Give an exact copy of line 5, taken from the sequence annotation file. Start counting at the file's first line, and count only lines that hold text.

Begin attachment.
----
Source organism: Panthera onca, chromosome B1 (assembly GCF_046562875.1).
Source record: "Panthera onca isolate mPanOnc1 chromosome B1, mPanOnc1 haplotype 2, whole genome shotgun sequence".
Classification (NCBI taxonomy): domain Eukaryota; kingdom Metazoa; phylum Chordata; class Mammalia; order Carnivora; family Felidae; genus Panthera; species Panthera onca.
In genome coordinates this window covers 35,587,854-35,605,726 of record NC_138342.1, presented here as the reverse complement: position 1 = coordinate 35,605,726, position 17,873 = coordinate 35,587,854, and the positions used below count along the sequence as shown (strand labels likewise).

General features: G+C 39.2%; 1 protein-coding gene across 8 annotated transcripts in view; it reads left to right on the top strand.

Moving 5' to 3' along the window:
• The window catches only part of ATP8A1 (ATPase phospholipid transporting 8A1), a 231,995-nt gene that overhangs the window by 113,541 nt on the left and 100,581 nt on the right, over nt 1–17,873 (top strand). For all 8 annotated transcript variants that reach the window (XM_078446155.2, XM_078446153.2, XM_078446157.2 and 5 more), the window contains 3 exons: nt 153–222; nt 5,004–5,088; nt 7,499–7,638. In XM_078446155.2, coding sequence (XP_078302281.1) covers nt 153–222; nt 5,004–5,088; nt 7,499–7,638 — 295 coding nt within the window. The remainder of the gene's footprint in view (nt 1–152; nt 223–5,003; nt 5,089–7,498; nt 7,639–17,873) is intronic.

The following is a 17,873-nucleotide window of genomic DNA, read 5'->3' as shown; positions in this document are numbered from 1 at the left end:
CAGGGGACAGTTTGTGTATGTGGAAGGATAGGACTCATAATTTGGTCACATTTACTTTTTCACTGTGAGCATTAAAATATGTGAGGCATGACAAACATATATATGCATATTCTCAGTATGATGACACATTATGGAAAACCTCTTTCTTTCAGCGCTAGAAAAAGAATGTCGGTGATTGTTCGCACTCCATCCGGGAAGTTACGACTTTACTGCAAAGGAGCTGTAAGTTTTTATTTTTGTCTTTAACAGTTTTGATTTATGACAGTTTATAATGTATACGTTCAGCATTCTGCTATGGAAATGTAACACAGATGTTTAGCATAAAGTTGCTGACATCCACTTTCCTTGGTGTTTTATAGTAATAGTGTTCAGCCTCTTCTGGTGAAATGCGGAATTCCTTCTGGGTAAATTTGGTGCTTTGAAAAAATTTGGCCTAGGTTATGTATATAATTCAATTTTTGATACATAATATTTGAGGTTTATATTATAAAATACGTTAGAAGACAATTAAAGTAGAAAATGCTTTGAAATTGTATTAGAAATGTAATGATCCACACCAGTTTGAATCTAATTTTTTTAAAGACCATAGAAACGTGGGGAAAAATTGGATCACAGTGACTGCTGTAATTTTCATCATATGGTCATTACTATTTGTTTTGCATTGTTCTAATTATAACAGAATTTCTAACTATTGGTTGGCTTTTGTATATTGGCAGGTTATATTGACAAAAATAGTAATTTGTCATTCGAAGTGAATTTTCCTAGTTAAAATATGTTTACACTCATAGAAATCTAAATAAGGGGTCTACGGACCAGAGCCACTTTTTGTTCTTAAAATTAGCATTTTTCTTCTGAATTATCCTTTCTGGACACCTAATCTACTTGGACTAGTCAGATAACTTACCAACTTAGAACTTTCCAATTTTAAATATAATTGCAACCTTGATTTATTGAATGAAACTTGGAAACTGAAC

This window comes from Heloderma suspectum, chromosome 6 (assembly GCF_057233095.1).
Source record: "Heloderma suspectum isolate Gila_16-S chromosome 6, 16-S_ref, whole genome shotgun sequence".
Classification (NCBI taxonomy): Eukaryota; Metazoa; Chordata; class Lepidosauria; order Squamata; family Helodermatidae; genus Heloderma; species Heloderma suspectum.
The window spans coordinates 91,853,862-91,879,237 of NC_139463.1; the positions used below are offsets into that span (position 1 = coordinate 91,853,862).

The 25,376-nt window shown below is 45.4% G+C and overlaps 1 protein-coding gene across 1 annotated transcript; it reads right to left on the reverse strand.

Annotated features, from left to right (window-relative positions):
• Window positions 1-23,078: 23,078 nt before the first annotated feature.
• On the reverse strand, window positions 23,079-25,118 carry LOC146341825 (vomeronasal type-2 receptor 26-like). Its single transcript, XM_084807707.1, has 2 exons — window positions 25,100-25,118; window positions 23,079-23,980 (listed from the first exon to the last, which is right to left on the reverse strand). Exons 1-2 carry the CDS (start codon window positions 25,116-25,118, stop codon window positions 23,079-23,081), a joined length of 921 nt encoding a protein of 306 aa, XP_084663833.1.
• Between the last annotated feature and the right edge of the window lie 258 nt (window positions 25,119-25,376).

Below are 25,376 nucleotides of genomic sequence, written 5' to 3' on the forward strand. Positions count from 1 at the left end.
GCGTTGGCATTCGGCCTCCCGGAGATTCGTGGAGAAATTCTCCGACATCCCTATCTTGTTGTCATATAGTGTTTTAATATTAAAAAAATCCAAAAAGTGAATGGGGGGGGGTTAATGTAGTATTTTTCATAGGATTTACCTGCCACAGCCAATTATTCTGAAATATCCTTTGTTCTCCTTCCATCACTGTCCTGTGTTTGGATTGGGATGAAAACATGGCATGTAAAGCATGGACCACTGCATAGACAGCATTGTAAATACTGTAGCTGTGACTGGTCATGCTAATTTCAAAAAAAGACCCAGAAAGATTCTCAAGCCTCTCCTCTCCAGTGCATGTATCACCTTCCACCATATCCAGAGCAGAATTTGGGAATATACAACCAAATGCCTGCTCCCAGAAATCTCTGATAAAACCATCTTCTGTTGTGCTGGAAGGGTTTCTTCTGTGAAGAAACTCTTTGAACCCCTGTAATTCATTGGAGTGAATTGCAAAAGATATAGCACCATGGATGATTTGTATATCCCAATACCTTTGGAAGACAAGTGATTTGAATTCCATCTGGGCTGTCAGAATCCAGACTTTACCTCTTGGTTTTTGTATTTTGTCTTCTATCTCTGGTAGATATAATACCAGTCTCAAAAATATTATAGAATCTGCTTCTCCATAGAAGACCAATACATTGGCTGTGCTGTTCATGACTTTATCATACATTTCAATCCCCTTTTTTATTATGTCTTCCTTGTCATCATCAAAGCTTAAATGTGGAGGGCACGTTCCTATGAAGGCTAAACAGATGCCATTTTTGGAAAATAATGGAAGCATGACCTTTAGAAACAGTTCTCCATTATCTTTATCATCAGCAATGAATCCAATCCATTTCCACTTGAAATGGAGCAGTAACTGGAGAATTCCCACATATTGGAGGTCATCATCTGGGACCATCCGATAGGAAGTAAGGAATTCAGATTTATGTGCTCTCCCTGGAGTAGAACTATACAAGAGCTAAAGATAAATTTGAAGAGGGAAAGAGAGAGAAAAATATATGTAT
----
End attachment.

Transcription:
General features: G+C 39.2%; 1 protein-coding gene across 8 annotated transcripts in view; it reads left to right on the top strand.